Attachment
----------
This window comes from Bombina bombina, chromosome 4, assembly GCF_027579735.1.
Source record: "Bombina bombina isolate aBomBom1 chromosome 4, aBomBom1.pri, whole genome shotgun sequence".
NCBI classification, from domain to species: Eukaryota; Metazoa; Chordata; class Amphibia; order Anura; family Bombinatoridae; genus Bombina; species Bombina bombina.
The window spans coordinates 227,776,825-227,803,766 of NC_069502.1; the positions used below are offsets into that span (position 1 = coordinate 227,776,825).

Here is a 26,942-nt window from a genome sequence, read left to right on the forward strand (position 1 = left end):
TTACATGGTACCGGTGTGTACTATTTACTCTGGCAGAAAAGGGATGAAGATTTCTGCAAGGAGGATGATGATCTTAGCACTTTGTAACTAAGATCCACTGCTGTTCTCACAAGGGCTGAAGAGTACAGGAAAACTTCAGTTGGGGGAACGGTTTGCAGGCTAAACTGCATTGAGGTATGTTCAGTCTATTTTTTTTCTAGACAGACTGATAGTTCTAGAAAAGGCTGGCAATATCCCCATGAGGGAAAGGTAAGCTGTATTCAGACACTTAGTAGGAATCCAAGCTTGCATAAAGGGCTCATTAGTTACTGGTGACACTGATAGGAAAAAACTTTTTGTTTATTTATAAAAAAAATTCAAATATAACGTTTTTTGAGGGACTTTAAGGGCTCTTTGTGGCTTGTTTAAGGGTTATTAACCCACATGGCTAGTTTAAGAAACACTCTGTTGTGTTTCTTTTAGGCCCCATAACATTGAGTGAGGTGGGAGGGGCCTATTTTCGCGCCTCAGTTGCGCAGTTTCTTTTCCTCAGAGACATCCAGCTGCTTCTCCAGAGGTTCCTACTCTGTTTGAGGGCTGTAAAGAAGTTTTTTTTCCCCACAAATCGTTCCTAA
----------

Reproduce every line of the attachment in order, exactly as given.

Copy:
This window comes from Bombina bombina, chromosome 4, assembly GCF_027579735.1.
Source record: "Bombina bombina isolate aBomBom1 chromosome 4, aBomBom1.pri, whole genome shotgun sequence".
NCBI classification, from domain to species: Eukaryota; Metazoa; Chordata; class Amphibia; order Anura; family Bombinatoridae; genus Bombina; species Bombina bombina.
The window spans coordinates 227,776,825-227,803,766 of NC_069502.1; the positions used below are offsets into that span (position 1 = coordinate 227,776,825).

Here is a 26,942-nt window from a genome sequence, read left to right on the forward strand (position 1 = left end):
TTACATGGTACCGGTGTGTACTATTTACTCTGGCAGAAAAGGGATGAAGATTTCTGCAAGGAGGATGATGATCTTAGCACTTTGTAACTAAGATCCACTGCTGTTCTCACAAGGGCTGAAGAGTACAGGAAAACTTCAGTTGGGGGAACGGTTTGCAGGCTAAACTGCATTGAGGTATGTTCAGTCTATTTTTTTTCTAGACAGACTGATAGTTCTAGAAAAGGCTGGCAATATCCCCATGAGGGAAAGGTAAGCTGTATTCAGACACTTAGTAGGAATCCAAGCTTGCATAAAGGGCTCATTAGTTACTGGTGACACTGATAGGAAAAAACTTTTTGTTTATTTATAAAAAAAATTCAAATATAACGTTTTTTGAGGGACTTTAAGGGCTCTTTGTGGCTTGTTTAAGGGTTATTAACCCACATGGCTAGTTTAAGAAACACTCTGTTGTGTTTCTTTTAGGCCCCATAACATTGAGTGAGGTGGGAGGGGCCTATTTTCGCGCCTCAGTTGCGCAGTTTCTTTTCCTCAGAGACATCCAGCTGCTTCTCCAGAGGTTCCTACTCTGTTTGAGGGCTGTAAAGAAGTTTTTTTTCCCCACAAATCGTTCCTAA